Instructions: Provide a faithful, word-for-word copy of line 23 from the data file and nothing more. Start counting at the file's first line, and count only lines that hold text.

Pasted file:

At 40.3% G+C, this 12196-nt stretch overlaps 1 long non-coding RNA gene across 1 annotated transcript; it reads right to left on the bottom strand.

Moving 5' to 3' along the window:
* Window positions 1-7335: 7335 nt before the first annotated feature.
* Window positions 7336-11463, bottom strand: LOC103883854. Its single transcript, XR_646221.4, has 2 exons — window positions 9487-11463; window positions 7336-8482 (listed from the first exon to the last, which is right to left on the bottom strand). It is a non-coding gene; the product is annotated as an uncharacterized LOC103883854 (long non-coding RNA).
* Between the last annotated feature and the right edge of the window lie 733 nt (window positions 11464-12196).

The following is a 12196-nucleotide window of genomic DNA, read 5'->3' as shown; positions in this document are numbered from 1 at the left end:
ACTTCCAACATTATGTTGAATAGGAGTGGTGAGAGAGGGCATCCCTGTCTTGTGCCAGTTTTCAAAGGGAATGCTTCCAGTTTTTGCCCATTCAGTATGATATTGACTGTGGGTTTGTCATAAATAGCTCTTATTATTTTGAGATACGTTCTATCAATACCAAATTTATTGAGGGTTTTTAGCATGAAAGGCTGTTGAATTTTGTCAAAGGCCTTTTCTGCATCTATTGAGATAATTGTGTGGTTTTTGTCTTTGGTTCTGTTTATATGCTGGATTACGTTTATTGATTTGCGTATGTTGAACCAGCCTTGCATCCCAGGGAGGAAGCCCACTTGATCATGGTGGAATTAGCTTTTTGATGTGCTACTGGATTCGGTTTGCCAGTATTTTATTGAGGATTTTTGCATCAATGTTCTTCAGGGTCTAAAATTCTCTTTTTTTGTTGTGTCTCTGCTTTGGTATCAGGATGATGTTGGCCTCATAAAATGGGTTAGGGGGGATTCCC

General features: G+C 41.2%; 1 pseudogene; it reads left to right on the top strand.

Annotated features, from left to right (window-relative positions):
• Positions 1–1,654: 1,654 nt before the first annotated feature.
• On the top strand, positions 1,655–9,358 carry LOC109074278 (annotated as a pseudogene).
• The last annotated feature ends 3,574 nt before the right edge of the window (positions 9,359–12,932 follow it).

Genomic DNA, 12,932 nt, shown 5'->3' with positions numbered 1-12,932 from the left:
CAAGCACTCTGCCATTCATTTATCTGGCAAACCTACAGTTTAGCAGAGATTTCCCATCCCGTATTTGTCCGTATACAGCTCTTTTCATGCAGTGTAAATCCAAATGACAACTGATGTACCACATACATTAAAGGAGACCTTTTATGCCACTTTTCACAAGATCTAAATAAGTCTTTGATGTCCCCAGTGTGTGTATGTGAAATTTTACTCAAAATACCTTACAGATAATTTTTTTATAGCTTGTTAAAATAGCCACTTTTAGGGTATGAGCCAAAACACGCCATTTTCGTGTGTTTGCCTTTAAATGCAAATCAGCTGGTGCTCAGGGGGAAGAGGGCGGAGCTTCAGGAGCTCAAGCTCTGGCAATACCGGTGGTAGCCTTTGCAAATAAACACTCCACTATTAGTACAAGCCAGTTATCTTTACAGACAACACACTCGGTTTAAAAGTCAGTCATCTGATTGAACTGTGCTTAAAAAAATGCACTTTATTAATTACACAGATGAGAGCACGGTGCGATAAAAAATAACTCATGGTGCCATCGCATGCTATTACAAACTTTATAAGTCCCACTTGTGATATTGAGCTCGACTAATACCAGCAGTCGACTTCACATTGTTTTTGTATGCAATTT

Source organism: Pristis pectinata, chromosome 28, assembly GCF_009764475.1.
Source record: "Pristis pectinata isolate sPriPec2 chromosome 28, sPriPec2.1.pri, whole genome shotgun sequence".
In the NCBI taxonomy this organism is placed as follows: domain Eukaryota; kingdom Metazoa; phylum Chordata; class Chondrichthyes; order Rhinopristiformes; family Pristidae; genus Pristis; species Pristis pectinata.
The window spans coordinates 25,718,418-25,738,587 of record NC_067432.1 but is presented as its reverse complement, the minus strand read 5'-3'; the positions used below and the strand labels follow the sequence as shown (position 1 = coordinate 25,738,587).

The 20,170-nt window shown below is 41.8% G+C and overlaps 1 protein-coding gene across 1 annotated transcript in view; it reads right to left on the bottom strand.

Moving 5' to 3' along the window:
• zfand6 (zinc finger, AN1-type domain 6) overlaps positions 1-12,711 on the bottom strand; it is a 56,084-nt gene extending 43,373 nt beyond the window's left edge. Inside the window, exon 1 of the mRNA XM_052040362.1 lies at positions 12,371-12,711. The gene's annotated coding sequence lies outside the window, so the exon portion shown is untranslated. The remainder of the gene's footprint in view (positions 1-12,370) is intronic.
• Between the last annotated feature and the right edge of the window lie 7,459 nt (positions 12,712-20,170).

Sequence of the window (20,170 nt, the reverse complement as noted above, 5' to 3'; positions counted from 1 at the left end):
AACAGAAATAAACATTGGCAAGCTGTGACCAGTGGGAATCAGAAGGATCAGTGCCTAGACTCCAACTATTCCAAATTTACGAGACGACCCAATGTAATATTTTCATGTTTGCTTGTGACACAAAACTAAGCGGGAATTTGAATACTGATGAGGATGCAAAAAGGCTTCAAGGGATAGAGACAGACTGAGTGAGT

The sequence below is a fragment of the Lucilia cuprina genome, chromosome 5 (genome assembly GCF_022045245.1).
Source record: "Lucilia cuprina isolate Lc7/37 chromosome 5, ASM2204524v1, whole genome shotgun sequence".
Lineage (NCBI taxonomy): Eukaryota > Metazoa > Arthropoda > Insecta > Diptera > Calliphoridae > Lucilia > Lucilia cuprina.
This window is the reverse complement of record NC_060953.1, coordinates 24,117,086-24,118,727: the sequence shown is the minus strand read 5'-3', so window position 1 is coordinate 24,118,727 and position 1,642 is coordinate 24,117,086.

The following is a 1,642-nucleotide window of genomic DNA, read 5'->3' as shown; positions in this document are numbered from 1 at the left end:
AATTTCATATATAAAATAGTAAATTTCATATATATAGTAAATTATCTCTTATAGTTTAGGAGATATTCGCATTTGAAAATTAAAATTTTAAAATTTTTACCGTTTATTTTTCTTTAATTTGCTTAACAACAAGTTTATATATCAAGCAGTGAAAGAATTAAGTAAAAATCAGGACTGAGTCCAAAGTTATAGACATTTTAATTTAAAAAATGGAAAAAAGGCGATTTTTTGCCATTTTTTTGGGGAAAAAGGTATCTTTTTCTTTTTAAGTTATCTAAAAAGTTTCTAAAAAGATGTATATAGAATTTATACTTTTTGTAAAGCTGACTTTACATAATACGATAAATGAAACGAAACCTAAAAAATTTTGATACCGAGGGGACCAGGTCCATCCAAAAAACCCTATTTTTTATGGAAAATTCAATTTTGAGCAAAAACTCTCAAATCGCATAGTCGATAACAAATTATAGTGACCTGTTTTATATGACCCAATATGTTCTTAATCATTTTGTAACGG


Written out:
Sequence of the window (20,170 nt, the reverse complement as noted above, 5' to 3'; positions counted from 1 at the left end):